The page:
Shapes and Colors of Summer in July ONLINE MONTHLY EXHIBITION AT PLASTIC CLUB
The Plastic Club’s building is closed, but the Club is resuming its regular schedule of monthly shows with an online exhibition devoted to the shapes and colors of Summer.
The Summer show opens Wednesday, July 1. The art can be viewed on the Plastic Club‘s website (www.plasticclub.org) then. There will also be one of the Club’s “Third Sunday” online Salons with discussion about the exhibit on Sunday, July 19, from 1 to 2 PM.
Entries can be realistic or abstract, based on reality or your imagination, or any combination of these approaches. Any medium is accepted. Physical artwork must be submitted in the form of a photograph or video. A reasonably clear cell phone photo or video should suffice. As always, original digital imagery, photography and video are also welcome.
Due to the building closure, we have devised a simple method to submit your photograph, image or video along with your contact information. For detailed instructions, see the “Call for Submissions” on the Exhibitions Tab of the Club’s website, www.plasticclub.org.
A lottery will select three entrants to win a prize: four free workshop sessions when the Club re-opens.
The Plastic Club, located on historic Camac Street, was founded in 1897 by a group of women artists to promote the arts to the public and support artists both in the Philadelphia community and beyond.
Philadelphia Mayor Jim Kenney released a revised budget for fiscal year 2021 in response to the coronavirus COVID-19 pandemic on May 1, 2020. Businesses have been closed and workers have been off the job for weeks, reducing the city’s tax revenue significantly. The Office of the Department of Finance projects that without any changes the city would have a $649 million deficit next year. The city cannot legally operate with a deficit. We understand that hard decisions needed to be made and that cut backs and program budget reductions were inevitable. However, to completely eliminate an office that supports a vital industry in the city of Philadelphia, especially one that has been hit very hard during this crisis, is short sighted and should be reversed.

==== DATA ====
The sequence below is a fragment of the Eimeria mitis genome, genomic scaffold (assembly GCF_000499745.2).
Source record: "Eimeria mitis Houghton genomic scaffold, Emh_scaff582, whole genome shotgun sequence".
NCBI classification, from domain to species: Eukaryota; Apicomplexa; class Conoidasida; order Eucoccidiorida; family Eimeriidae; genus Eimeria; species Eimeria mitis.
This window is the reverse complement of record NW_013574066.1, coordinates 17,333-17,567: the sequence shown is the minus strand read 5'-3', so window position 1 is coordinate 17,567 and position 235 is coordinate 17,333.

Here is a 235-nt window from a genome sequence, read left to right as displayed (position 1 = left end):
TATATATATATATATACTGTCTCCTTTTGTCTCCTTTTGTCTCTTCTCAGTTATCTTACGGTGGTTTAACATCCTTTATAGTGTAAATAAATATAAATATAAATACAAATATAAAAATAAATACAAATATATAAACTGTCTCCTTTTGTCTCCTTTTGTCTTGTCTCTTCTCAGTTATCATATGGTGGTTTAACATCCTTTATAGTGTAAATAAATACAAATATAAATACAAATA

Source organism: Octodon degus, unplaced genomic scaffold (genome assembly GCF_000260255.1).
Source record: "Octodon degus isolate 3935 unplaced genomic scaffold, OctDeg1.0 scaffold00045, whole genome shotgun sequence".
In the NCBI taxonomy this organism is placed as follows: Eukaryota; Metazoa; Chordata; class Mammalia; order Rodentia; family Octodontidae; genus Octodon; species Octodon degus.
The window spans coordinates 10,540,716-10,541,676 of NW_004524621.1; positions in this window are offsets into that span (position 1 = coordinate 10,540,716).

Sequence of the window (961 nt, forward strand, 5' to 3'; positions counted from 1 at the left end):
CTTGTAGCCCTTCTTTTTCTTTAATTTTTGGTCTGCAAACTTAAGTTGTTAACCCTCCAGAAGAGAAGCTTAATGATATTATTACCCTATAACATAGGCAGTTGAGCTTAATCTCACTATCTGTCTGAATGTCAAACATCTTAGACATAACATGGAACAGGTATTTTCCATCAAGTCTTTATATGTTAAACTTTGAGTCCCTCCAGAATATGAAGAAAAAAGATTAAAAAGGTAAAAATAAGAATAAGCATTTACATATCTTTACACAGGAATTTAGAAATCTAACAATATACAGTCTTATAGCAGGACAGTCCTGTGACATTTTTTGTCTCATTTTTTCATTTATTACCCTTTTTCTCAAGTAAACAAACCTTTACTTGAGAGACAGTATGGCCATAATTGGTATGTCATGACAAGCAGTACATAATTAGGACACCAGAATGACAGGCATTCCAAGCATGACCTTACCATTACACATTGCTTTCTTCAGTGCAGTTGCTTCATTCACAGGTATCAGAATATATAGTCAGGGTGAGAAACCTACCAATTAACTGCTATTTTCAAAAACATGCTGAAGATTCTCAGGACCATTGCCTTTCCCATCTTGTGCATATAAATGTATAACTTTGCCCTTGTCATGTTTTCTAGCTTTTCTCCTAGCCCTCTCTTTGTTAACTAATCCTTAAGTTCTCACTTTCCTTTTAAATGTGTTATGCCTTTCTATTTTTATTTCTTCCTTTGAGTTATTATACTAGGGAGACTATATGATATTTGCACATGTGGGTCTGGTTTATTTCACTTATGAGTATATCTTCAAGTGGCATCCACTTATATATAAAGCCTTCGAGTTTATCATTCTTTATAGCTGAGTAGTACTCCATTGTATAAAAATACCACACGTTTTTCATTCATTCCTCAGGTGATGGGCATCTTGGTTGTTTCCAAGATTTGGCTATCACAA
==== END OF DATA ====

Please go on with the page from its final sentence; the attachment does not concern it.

In the new budget, the Office of Arts, Culture, and the Creative Economy was budgeted $0 dollars, down from approximately $4.4 million, effectively closing the office. Most of that budgeted money goes directly to the Philadelphia Cultural Fund, which gives grants to hundreds of non-profits in the city.
The presentation of the budget by the Mayor is only the first step. It still must be approved and voted on by City Council before July 1.
According to the Greater Philadelphia Cultural Alliance, the arts and cultural sector generates $4.1 billion in economic impact annually and supports 55,000 jobs. That creates $1.3 billion in household income and $224.3 million in state and local taxes.* The creative economy includes but is not limited to artists, musicians, painters, sculptors, dancers, actors, filmmakers, graphic designers, venues, theaters, museums, galleries, bartenders, waiters, chefs, box office workers, bouncers, sound engineers, tech crews, art/dance/recording studios, and all employed by those entities, as well as support industries such as accountants, lawyers, hotels, ride shares, parking, public relations, marketing, and media. On the other side there are the fans, patrons, concert goers, theater attendees, and more who support the arts and make the purchases.
Most of this industry has been shut down during this crisis and needs support now more than ever to rebound during the economic recovery.
The Office of Arts, Culture, and the Creative Economy’s mission is to close the gap in access to quality cultural experiences and creative expression through the support and promotion of arts, culture and the creative industries; connecting Philadelphians to enriching, arts-infused experiences; linking local artists and cultural organizations to resources and opportunities; and preserving the City’s public art assets. http://creativephl.org
The OACCE is also responsible for the Music Industry Task Force, the Mayor’s Cultural Advisory Council, Art in City Hall, all of Philadelphia’s public art, and funding the Philadelphia Cultural Fund which gives grants to numerous Philadelphia arts and culture non-profits.
Philadelphia is a vibrant city teeming with culture that has been driving our identity for hundreds of years. The art created in Philadelphia reaches well beyond its borders and has touched the world and helps drive our other industries through attention and attraction to our area. As we look to rebound and recover from this crisis, there are certainly sectors that are essential to our health and safety and must be prioritized. However, unless we take care to ensure our cultural health is also revived, we risk losing our spirit.